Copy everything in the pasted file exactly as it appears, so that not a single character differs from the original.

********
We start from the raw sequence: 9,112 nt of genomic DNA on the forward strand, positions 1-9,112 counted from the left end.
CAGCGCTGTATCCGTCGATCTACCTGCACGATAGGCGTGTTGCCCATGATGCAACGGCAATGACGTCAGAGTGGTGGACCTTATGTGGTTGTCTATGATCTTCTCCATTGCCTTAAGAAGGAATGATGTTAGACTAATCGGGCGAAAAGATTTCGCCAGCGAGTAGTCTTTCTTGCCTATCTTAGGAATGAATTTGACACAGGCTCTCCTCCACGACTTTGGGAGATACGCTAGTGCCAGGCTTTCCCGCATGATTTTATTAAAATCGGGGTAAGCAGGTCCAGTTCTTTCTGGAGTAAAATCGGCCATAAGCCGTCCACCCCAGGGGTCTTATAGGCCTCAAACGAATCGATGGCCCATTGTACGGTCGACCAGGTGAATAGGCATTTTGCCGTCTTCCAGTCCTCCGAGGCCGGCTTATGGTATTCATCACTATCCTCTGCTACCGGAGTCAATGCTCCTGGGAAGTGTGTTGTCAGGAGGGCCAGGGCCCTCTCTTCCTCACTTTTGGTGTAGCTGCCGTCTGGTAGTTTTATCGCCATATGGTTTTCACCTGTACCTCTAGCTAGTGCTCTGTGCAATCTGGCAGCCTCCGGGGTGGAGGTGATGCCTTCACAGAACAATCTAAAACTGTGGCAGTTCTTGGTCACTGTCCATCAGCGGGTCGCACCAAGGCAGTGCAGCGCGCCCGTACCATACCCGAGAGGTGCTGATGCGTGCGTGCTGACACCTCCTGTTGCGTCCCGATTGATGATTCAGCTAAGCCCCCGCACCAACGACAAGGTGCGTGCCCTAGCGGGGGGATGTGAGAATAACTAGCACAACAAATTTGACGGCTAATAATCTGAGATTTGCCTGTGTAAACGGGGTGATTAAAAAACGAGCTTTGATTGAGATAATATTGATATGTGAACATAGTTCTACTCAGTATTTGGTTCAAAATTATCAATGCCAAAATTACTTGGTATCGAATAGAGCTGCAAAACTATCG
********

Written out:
We start from the raw sequence: 9,112 nt of genomic DNA on the forward strand, positions 1-9,112 counted from the left end.
CAGCGCTGTATCCGTCGATCTACCTGCACGATAGGCGTGTTGCCCATGATGCAACGGCAATGACGTCAGAGTGGTGGACCTTATGTGGTTGTCTATGATCTTCTCCATTGCCTTAAGAAGGAATGATGTTAGACTAATCGGGCGAAAAGATTTCGCCAGCGAGTAGTCTTTCTTGCCTATCTTAGGAATGAATTTGACACAGGCTCTCCTCCACGACTTTGGGAGATACGCTAGTGCCAGGCTTTCCCGCATGATTTTATTAAAATCGGGGTAAGCAGGTCCAGTTCTTTCTGGAGTAAAATCGGCCATAAGCCGTCCACCCCAGGGGTCTTATAGGCCTCAAACGAATCGATGGCCCATTGTACGGTCGACCAGGTGAATAGGCATTTTGCCGTCTTCCAGTCCTCCGAGGCCGGCTTATGGTATTCATCACTATCCTCTGCTACCGGAGTCAATGCTCCTGGGAAGTGTGTTGTCAGGAGGGCCAGGGCCCTCTCTTCCTCACTTTTGGTGTAGCTGCCGTCTGGTAGTTTTATCGCCATATGGTTTTCACCTGTACCTCTAGCTAGTGCTCTGTGCAATCTGGCAGCCTCCGGGGTGGAGGTGATGCCTTCACAGAACAATCTAAAACTGTGGCAGTTCTTGGTCACTGTCCATCAGCGGGTCGCACCAAGGCAGTGCAGCGCGCCCGTACCATACCCGAGAGGTGCTGATGCGTGCGTGCTGACACCTCCTGTTGCGTCCCGATTGATGATTCAGCTAAGCCCCCGCACCAACGACAAGGTGCGTGCCCTAGCGGGGGGATGTGAGAATAACTAGCACAACAAATTTGACGGCTAATAATCTGAGATTTGCCTGTGTAAACGGGGTGATTAAAAAACGAGCTTTGATTGAGATAATATTGATATGTGAACATAGTTCTACTCAGTATTTGGTTCAAAATTATCAATGCCAAAATTACTTGGTATCGAATAGAGCTGCAAAACTATCG